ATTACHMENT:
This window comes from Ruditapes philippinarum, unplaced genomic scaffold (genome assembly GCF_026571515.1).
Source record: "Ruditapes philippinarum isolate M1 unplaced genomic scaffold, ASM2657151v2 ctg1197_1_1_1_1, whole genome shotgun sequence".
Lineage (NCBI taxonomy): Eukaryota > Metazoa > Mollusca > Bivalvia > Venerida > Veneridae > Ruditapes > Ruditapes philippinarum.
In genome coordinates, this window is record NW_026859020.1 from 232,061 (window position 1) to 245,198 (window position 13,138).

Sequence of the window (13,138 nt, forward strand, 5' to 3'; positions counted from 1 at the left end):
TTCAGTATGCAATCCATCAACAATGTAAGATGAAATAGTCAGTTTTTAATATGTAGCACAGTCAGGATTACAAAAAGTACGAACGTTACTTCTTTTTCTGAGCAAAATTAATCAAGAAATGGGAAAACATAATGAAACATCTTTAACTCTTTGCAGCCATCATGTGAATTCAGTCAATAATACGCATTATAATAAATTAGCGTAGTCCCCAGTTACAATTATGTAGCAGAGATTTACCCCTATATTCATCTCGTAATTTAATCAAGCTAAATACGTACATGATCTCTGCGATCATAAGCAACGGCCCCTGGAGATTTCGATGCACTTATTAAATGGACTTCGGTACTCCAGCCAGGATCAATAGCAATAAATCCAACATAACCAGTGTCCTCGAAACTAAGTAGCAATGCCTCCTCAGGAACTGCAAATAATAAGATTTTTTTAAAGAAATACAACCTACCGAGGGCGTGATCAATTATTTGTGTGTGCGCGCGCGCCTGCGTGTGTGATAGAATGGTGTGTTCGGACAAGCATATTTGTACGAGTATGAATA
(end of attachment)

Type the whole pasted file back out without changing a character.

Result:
This window comes from Ruditapes philippinarum, unplaced genomic scaffold (genome assembly GCF_026571515.1).
Source record: "Ruditapes philippinarum isolate M1 unplaced genomic scaffold, ASM2657151v2 ctg1197_1_1_1_1, whole genome shotgun sequence".
Lineage (NCBI taxonomy): Eukaryota > Metazoa > Mollusca > Bivalvia > Venerida > Veneridae > Ruditapes > Ruditapes philippinarum.
In genome coordinates, this window is record NW_026859020.1 from 232,061 (window position 1) to 245,198 (window position 13,138).

Sequence of the window (13,138 nt, forward strand, 5' to 3'; positions counted from 1 at the left end):
TTCAGTATGCAATCCATCAACAATGTAAGATGAAATAGTCAGTTTTTAATATGTAGCACAGTCAGGATTACAAAAAGTACGAACGTTACTTCTTTTTCTGAGCAAAATTAATCAAGAAATGGGAAAACATAATGAAACATCTTTAACTCTTTGCAGCCATCATGTGAATTCAGTCAATAATACGCATTATAATAAATTAGCGTAGTCCCCAGTTACAATTATGTAGCAGAGATTTACCCCTATATTCATCTCGTAATTTAATCAAGCTAAATACGTACATGATCTCTGCGATCATAAGCAACGGCCCCTGGAGATTTCGATGCACTTATTAAATGGACTTCGGTACTCCAGCCAGGATCAATAGCAATAAATCCAACATAACCAGTGTCCTCGAAACTAAGTAGCAATGCCTCCTCAGGAACTGCAAATAATAAGATTTTTTTAAAGAAATACAACCTACCGAGGGCGTGATCAATTATTTGTGTGTGCGCGCGCGCCTGCGTGTGTGATAGAATGGTGTGTTCGGACAAGCATATTTGTACGAGTATGAATA